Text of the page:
Oh No! I Left It in My Other Suit!

Gang of Four rematerializes to show the kiddies how it's done

Capitalismos, favorite boy child, we must apologise / Up in the rafters a rope is danglin' / Spots before the eyes of rock n' roll. -- The Mekons, "Memphis, Egypt," 1989

Love'll get you like a case of anthrax / And that's one thing I don't wanna catch. -- Gang of Four, "Anthrax," 1979

Round about 1983 or '84, all the major punk and post-punk bands started to break up and/or dissipate. As an idealistic, Jewfroed, music-obsessed teenager, still too young to gain entry into most of the places my favorite bands played, I could do little but sit crestfallen as I read Trouser Press reports of Buzzcocks, Pere Ubu, the Clash, the Jam, the English Beat, Gang of Four and Wire all calling it quits.

Things are finally looking up for post-punk pioneers 
Gang of Four.
Things are finally looking up for post-punk pioneers Gang of Four.

At the time, though, the Leeds, England-based Gang of Four's demise was by far the easiest to take. Hard (1983), with its limp drum machinations, flaccid string augmentations and Duran Duran-mimicking chart-grab "Is It Love?" had been not so much a departure as a betrayal. The follow-up live album was even worse, transparently disposable product shat onto the market by a band that had made its name mouthing severe criticism of consumer culture via quasi-communistic sloganeering. "Capital, it fails us now," indeed. Good riddance, bastards.

Of course, it wasn't always thus. In order to betray, there must first exist something to bebetrayed, and in the case of Gang of Four, that something was a musical legacy in the form of three measly LPs and two even measlier EPs that rewrote the rules of rock permanently. Gang of Four's early music sounds as shocking and galvanizing now as when my friends and I first got called "new-wave geeks" for buying it. The sound on those early records is musical ground zero, so clear and bare that the instruments all seem to be staking out their own territory, interacting like sovereign sonic states negotiating détente. You could hear Hugo Burnham's muscular but minimal drumming form an uneasy alliance with Dave Allen's stolid bass thumps to create the whitest, most airless funk beat imaginable. Meanwhile, Andy Gill's guitar behaved like a rogue nation, darting in and out of the established rhythms at will, disregarding meter and conventional chording, spraying chaos over the landscape. Singer Jon King's anxious, nasal vocals hewed close to the drums, exhorting and lamenting the state of our lives and the state of the state with such choice sentiments as "he fills his head with culture / he gives himself an ulcer," "the moment I was born I opened my eyes / I reached out for my credit card / oh no! I left it in my other suit!" and "to hell with poverty / we'll get drunk on cheap wine."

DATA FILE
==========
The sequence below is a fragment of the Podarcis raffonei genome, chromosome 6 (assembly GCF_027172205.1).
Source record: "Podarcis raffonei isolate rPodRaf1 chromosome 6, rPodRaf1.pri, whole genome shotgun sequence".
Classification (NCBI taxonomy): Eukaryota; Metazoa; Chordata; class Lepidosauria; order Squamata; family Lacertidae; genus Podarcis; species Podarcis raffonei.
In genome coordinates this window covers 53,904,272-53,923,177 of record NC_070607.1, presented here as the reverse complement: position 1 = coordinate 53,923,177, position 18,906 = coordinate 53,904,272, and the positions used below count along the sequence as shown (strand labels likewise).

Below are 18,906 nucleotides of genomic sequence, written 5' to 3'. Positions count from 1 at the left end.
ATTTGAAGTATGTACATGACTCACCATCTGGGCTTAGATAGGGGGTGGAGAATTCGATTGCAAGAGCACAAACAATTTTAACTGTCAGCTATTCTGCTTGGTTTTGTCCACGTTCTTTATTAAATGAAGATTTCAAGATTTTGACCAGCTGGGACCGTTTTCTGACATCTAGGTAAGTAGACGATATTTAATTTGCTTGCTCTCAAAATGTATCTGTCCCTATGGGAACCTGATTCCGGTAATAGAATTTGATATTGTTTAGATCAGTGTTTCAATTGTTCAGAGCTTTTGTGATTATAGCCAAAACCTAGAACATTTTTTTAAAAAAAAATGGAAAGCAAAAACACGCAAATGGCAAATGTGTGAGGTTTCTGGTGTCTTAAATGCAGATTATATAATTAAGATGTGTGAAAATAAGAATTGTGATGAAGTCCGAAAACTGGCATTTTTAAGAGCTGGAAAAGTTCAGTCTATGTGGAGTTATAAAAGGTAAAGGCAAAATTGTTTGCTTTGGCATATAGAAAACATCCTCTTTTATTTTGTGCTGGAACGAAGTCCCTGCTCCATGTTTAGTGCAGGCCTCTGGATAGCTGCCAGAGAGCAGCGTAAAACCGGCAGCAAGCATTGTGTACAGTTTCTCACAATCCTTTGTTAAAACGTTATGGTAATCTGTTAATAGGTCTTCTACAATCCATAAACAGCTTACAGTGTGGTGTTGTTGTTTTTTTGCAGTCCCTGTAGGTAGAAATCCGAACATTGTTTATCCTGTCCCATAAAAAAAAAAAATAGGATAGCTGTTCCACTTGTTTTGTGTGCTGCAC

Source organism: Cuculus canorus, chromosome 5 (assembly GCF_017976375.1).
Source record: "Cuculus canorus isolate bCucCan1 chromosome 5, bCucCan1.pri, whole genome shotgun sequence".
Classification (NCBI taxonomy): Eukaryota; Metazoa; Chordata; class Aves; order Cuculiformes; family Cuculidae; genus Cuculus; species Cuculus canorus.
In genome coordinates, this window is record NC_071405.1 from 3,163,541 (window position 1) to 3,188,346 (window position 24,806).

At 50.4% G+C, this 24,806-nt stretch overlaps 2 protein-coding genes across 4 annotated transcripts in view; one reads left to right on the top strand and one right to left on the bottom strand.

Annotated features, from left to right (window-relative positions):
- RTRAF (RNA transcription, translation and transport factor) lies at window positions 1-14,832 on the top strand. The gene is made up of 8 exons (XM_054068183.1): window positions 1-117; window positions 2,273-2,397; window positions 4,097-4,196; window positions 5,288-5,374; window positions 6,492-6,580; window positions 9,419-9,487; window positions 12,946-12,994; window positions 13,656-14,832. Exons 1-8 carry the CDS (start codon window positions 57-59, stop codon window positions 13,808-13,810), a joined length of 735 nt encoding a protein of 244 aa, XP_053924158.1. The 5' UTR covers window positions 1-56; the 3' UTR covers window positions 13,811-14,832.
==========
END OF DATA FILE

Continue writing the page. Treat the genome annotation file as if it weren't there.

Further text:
Gang of Four was captured in its prime in the 1980 film Urgh! A Music War. Although the band performs only one song, it is three of the most hypnotic and menacing minutes of music likely to be found anywhere. King's eyes roll back into his head as he beats something offscreen with a wrench while Burnham keeps time as if he were in another room altogether. The song, "He'd Send in the Army," is a maelstrom of unpredictable rhythmic fits and starts with King, Allen and Gill switching off singing lyrics that describe the plight of a housewife under the sway of an overbearing but equally miserable spouse. "She pays him back in the bedroom," King chants mournfully, "One step down from her leader / Obeys all his urges / Like he obeys his bosses." Throughout the song Gill spazzes, shoots and struts across the stage, alternating grimaces and blank stares while torturing unthinkable sounds from his guitar. Scary, compelling stuff.

Of course, that was 25 years ago. And in between, as mentioned above, these guys did their best to morph into Duran Duran, then effectively disappeared, with Gill and King reuniting every few years to release not-terribly-interesting discs under the Go4 name. The big recent development here, though, and one that's gotten the original guerrilla lineup of Gang of Four back together and on the road, is that suddenly, retroactively, these guys have become totally hip. Nowadays, every hot young band from the Rapture to Franz Ferdinand is name-dropping Gang of Four like it's some kind of secret password to cool. No matter that none of these new groups really sounds like Gang of Four did at its peak, the word is out. And now yesteryear's revolutionaries are taking back the stage to show the youngsters how it's done.

So is the Gang of Four reunion just another cash grab? And if so, is that even worse coming from a band that Pitchforkmedia.com has labeled "the most anti-capitalist band ever?" Well, to be fair, Gang of Four's stance on materialism was always more than a bit tongue-in-cheek. Not only were their album titles grossly ironic (Solid Gold, Entertainment!, Another Day, Another Dollar) but they all came out on fucking Warner Bros. Also, from all accounts, these guys have been tearing it up live, concentrating exclusively and without mercy on their most vintage, potent material, much of which they've even rerecorded for a new, revisionist CD due next month and titled Return the Gift. So even though my former shiny-faced, hormone-crippled self would wince at the notion of these beloved yet reviled former heroes "doing a Doobie Brothers" and hitting the reunion trail, another, bigger part of me is more than willing to stand back and watch the old fogies hand out some serious beat-downs to unsuspecting trendies. As the boys themselves used to sing, "I found that essence rare, it's what I looked for / I knew I'd get what I asked for."

 
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